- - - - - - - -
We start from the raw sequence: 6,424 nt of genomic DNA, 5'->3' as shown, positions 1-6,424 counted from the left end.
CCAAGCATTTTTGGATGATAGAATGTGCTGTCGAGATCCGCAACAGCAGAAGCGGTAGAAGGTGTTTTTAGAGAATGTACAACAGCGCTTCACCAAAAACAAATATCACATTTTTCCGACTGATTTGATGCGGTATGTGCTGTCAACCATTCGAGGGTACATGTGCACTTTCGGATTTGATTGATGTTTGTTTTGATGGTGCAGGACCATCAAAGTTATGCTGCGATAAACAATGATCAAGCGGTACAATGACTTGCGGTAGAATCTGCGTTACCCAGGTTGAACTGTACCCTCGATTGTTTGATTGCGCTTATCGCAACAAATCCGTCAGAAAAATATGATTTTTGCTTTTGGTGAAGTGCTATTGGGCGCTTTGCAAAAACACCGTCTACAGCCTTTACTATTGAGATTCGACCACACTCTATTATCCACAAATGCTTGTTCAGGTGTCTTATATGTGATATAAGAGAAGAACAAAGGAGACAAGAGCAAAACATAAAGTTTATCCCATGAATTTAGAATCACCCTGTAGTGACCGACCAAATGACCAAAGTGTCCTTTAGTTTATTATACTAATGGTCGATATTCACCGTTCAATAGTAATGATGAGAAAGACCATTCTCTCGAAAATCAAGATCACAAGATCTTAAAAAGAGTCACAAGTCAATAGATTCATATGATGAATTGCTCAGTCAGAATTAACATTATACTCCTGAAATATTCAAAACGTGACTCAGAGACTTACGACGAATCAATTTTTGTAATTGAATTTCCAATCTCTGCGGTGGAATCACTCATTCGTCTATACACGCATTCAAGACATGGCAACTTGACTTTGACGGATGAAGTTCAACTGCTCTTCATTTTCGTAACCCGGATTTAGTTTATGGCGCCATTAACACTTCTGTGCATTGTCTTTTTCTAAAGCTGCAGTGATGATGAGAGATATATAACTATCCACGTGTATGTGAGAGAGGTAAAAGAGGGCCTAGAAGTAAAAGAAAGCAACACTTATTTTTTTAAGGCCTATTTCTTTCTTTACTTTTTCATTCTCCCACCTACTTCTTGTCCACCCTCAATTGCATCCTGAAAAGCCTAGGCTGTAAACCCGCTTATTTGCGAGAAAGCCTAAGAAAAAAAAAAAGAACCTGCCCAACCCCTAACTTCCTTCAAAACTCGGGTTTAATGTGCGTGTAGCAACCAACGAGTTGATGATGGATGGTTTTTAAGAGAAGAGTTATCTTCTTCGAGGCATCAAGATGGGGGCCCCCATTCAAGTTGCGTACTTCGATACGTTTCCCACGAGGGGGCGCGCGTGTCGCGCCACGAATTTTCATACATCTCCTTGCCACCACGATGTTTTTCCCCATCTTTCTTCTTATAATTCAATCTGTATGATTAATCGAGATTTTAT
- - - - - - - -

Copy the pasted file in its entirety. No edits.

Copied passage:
We start from the raw sequence: 6,424 nt of genomic DNA, 5'->3' as shown, positions 1-6,424 counted from the left end.
CCAAGCATTTTTGGATGATAGAATGTGCTGTCGAGATCCGCAACAGCAGAAGCGGTAGAAGGTGTTTTTAGAGAATGTACAACAGCGCTTCACCAAAAACAAATATCACATTTTTCCGACTGATTTGATGCGGTATGTGCTGTCAACCATTCGAGGGTACATGTGCACTTTCGGATTTGATTGATGTTTGTTTTGATGGTGCAGGACCATCAAAGTTATGCTGCGATAAACAATGATCAAGCGGTACAATGACTTGCGGTAGAATCTGCGTTACCCAGGTTGAACTGTACCCTCGATTGTTTGATTGCGCTTATCGCAACAAATCCGTCAGAAAAATATGATTTTTGCTTTTGGTGAAGTGCTATTGGGCGCTTTGCAAAAACACCGTCTACAGCCTTTACTATTGAGATTCGACCACACTCTATTATCCACAAATGCTTGTTCAGGTGTCTTATATGTGATATAAGAGAAGAACAAAGGAGACAAGAGCAAAACATAAAGTTTATCCCATGAATTTAGAATCACCCTGTAGTGACCGACCAAATGACCAAAGTGTCCTTTAGTTTATTATACTAATGGTCGATATTCACCGTTCAATAGTAATGATGAGAAAGACCATTCTCTCGAAAATCAAGATCACAAGATCTTAAAAAGAGTCACAAGTCAATAGATTCATATGATGAATTGCTCAGTCAGAATTAACATTATACTCCTGAAATATTCAAAACGTGACTCAGAGACTTACGACGAATCAATTTTTGTAATTGAATTTCCAATCTCTGCGGTGGAATCACTCATTCGTCTATACACGCATTCAAGACATGGCAACTTGACTTTGACGGATGAAGTTCAACTGCTCTTCATTTTCGTAACCCGGATTTAGTTTATGGCGCCATTAACACTTCTGTGCATTGTCTTTTTCTAAAGCTGCAGTGATGATGAGAGATATATAACTATCCACGTGTATGTGAGAGAGGTAAAAGAGGGCCTAGAAGTAAAAGAAAGCAACACTTATTTTTTTAAGGCCTATTTCTTTCTTTACTTTTTCATTCTCCCACCTACTTCTTGTCCACCCTCAATTGCATCCTGAAAAGCCTAGGCTGTAAACCCGCTTATTTGCGAGAAAGCCTAAGAAAAAAAAAAAGAACCTGCCCAACCCCTAACTTCCTTCAAAACTCGGGTTTAATGTGCGTGTAGCAACCAACGAGTTGATGATGGATGGTTTTTAAGAGAAGAGTTATCTTCTTCGAGGCATCAAGATGGGGGCCCCCATTCAAGTTGCGTACTTCGATACGTTTCCCACGAGGGGGCGCGCGTGTCGCGCCACGAATTTTCATACATCTCCTTGCCACCACGATGTTTTTCCCCATCTTTCTTCTTATAATTCAATCTGTATGATTAATCGAGATTTTAT